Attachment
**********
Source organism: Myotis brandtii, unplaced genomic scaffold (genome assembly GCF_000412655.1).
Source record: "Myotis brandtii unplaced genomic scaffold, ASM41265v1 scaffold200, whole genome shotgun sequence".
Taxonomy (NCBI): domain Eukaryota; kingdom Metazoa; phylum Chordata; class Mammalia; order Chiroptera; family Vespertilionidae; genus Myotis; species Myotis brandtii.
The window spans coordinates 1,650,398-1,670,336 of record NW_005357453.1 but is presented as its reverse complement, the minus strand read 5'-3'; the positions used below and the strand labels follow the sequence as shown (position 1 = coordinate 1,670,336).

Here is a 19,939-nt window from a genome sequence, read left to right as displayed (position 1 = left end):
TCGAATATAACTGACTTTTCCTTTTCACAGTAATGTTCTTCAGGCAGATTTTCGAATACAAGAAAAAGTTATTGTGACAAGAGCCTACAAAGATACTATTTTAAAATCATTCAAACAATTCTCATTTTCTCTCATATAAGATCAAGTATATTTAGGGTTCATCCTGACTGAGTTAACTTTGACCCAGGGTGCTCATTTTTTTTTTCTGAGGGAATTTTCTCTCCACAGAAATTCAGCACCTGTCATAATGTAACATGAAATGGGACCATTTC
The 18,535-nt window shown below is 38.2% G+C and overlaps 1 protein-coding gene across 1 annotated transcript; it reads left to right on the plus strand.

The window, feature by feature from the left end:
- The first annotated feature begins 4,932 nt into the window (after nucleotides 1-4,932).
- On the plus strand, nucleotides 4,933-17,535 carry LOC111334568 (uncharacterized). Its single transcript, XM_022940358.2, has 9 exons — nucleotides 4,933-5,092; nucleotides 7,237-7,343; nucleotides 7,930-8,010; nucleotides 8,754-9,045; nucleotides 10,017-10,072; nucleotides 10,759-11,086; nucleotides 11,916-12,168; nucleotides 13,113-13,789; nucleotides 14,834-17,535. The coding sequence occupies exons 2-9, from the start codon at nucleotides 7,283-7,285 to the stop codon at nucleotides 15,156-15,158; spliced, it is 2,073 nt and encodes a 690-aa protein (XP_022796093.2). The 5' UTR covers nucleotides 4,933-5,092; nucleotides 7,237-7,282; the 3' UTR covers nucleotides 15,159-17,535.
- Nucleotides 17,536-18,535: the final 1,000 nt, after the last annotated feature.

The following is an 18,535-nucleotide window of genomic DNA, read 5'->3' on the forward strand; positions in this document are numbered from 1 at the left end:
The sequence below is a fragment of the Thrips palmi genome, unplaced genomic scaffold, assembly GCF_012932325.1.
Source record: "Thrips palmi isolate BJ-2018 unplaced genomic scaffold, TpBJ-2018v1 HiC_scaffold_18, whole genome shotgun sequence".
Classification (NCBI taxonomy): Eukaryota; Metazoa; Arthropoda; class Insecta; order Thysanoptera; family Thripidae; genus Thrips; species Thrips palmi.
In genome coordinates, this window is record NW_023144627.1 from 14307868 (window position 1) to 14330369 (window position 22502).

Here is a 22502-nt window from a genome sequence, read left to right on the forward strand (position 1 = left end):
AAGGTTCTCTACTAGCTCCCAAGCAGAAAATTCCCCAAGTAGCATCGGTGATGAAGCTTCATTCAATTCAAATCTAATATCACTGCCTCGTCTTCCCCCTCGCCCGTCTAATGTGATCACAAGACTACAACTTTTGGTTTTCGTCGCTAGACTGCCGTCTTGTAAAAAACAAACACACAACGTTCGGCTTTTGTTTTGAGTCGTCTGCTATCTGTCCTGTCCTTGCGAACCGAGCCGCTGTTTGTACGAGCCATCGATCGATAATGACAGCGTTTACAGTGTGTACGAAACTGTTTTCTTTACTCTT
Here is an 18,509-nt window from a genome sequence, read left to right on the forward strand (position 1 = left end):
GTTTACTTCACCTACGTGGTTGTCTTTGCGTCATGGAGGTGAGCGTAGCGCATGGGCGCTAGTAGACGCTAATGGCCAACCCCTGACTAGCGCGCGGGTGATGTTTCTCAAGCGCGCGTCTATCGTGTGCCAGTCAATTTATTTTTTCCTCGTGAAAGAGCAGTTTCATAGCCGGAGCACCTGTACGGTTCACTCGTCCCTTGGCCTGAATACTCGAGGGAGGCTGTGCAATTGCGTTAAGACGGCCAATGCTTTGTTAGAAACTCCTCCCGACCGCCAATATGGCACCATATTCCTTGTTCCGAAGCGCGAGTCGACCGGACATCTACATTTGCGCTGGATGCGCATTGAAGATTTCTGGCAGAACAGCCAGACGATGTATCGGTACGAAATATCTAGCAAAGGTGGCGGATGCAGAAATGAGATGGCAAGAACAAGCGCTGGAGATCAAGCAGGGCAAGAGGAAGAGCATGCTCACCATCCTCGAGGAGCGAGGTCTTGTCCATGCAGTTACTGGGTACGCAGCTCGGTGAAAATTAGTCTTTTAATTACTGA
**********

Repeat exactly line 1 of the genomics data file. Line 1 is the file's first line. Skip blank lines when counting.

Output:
Source organism: Myotis brandtii, unplaced genomic scaffold (genome assembly GCF_000412655.1).